Camtasia Subtitles and Captions
You’re about to discover how to get more subs and views on your YouTube videos by adding closed captions.
Adding captions to your videos will help you boost your SEO results on both YouTube and Google, and also provide accessibility for the hearing impaired
Let’s create those captions inside the Camtasia editor and then upload them with our video to YouTube. And we’re going to do that right now! Hey, it’s Gord here, welcome! If it’s your first time here, and it’s your passion to make great videos, become a ninja at video editing, and learn more tips on how to succeed with video and marketing on YouTube, then make sure you hit the subscribe button and click that bell notification icon, so you don’t miss a thing! Let’s dive in. With the Camtasia Caption tool you can add captions manually, Import an existing caption type file, Copy and paste in a narration script from another file and then use the Sync Captions option, or even auto-generate a script through the speech-to-text option Of course, depending on the option you choose, you will have additional tasks to perform in order to achieve a polished result. Since our need is to produce a video with closed captions to upload to a video hosting service like YouTube, or Vimeo, you’ll need to produce an exported .SRT caption file to accompany your MP4 video file for upload, OR, render and upload your video to YouTube through Camtasia’s Share to YouTube feature whereby you can “Upload captions” as part of the process, without having to create the .SRT export file! The .SRT is known as a SubRip file that can be used to display captions over various video files like AVIs, and MP4s.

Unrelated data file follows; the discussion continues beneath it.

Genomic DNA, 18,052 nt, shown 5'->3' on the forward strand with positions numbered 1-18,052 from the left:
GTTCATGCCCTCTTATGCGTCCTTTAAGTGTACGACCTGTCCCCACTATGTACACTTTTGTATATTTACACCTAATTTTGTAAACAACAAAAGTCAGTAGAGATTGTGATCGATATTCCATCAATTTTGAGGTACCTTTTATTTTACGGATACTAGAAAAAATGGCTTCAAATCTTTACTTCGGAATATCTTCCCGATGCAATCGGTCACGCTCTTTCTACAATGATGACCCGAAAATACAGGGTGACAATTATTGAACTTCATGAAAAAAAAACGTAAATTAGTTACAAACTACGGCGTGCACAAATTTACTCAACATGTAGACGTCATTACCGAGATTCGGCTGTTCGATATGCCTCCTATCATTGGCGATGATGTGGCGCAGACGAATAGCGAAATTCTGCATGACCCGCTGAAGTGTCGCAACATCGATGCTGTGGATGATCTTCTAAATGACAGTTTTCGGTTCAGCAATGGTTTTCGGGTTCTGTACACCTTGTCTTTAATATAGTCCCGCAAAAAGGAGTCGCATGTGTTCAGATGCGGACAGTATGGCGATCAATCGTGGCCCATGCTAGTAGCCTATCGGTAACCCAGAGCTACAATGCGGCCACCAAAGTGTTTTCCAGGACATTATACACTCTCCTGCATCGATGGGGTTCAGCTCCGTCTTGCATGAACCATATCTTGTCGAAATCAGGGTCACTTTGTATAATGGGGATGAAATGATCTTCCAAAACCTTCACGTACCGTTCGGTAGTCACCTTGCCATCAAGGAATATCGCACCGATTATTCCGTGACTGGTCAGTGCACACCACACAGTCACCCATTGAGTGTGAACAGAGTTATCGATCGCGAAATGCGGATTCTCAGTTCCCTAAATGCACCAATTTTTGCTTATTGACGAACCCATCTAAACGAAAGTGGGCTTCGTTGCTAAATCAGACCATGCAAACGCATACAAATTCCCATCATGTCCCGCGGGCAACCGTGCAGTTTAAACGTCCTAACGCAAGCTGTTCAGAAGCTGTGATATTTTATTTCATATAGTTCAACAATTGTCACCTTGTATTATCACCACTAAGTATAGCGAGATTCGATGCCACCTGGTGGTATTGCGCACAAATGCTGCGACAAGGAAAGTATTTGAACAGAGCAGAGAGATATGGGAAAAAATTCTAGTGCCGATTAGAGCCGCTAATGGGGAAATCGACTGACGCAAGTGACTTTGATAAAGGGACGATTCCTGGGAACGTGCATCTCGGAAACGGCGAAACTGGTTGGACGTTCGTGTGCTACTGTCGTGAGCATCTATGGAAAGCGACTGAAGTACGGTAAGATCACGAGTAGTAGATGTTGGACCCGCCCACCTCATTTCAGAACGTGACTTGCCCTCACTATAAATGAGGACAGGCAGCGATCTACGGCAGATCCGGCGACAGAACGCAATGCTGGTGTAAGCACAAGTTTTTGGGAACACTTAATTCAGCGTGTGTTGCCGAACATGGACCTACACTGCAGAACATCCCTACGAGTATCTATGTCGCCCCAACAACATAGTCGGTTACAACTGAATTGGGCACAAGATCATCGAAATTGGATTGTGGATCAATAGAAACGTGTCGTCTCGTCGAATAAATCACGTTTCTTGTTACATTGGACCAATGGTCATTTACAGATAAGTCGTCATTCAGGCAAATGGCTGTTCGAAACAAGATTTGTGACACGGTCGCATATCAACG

The caption files not only include the subtitles and caption text, but they also include the timing and other details
You can actually look at the .SRT file by changing its file type to .TXT and looking at it in Notepad.
You can even do edits in Notepad if you desire